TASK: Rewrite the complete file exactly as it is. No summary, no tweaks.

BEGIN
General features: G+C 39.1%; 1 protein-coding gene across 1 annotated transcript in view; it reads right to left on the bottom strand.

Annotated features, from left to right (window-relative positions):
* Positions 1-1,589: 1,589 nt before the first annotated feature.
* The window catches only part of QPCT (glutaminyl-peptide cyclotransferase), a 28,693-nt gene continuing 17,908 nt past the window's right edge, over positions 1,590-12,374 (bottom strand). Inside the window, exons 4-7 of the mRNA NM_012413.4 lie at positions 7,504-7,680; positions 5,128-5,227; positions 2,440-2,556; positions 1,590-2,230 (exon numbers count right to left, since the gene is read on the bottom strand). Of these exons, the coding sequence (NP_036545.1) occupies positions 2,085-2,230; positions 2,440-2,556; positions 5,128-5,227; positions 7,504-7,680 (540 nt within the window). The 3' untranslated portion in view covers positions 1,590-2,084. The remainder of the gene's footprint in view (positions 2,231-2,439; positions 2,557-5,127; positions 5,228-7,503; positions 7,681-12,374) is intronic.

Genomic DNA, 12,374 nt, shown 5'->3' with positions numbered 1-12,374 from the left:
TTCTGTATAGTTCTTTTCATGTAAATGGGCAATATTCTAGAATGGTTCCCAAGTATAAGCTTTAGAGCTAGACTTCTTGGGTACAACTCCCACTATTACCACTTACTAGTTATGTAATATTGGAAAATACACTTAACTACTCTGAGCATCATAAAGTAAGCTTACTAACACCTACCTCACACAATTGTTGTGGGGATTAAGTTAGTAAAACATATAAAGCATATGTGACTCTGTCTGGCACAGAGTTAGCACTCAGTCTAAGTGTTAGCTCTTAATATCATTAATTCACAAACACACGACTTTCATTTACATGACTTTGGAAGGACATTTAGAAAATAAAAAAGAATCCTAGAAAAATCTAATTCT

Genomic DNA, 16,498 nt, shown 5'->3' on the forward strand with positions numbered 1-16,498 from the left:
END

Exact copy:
General features: G+C 39.1%; 1 protein-coding gene across 1 annotated transcript in view; it reads right to left on the bottom strand.

Annotated features, from left to right (window-relative positions):
* Positions 1-1,589: 1,589 nt before the first annotated feature.
* The window catches only part of QPCT (glutaminyl-peptide cyclotransferase), a 28,693-nt gene continuing 17,908 nt past the window's right edge, over positions 1,590-12,374 (bottom strand). Inside the window, exons 4-7 of the mRNA NM_012413.4 lie at positions 7,504-7,680; positions 5,128-5,227; positions 2,440-2,556; positions 1,590-2,230 (exon numbers count right to left, since the gene is read on the bottom strand). Of these exons, the coding sequence (NP_036545.1) occupies positions 2,085-2,230; positions 2,440-2,556; positions 5,128-5,227; positions 7,504-7,680 (540 nt within the window). The 3' untranslated portion in view covers positions 1,590-2,084. The remainder of the gene's footprint in view (positions 2,231-2,439; positions 2,557-5,127; positions 5,228-7,503; positions 7,681-12,374) is intronic.

Genomic DNA, 12,374 nt, shown 5'->3' with positions numbered 1-12,374 from the left:
TTCTGTATAGTTCTTTTCATGTAAATGGGCAATATTCTAGAATGGTTCCCAAGTATAAGCTTTAGAGCTAGACTTCTTGGGTACAACTCCCACTATTACCACTTACTAGTTATGTAATATTGGAAAATACACTTAACTACTCTGAGCATCATAAAGTAAGCTTACTAACACCTACCTCACACAATTGTTGTGGGGATTAAGTTAGTAAAACATATAAAGCATATGTGACTCTGTCTGGCACAGAGTTAGCACTCAGTCTAAGTGTTAGCTCTTAATATCATTAATTCACAAACACACGACTTTCATTTACATGACTTTGGAAGGACATTTAGAAAATAAAAAAGAATCCTAGAAAAATCTAATTCT

Genomic DNA, 16,498 nt, shown 5'->3' on the forward strand with positions numbered 1-16,498 from the left: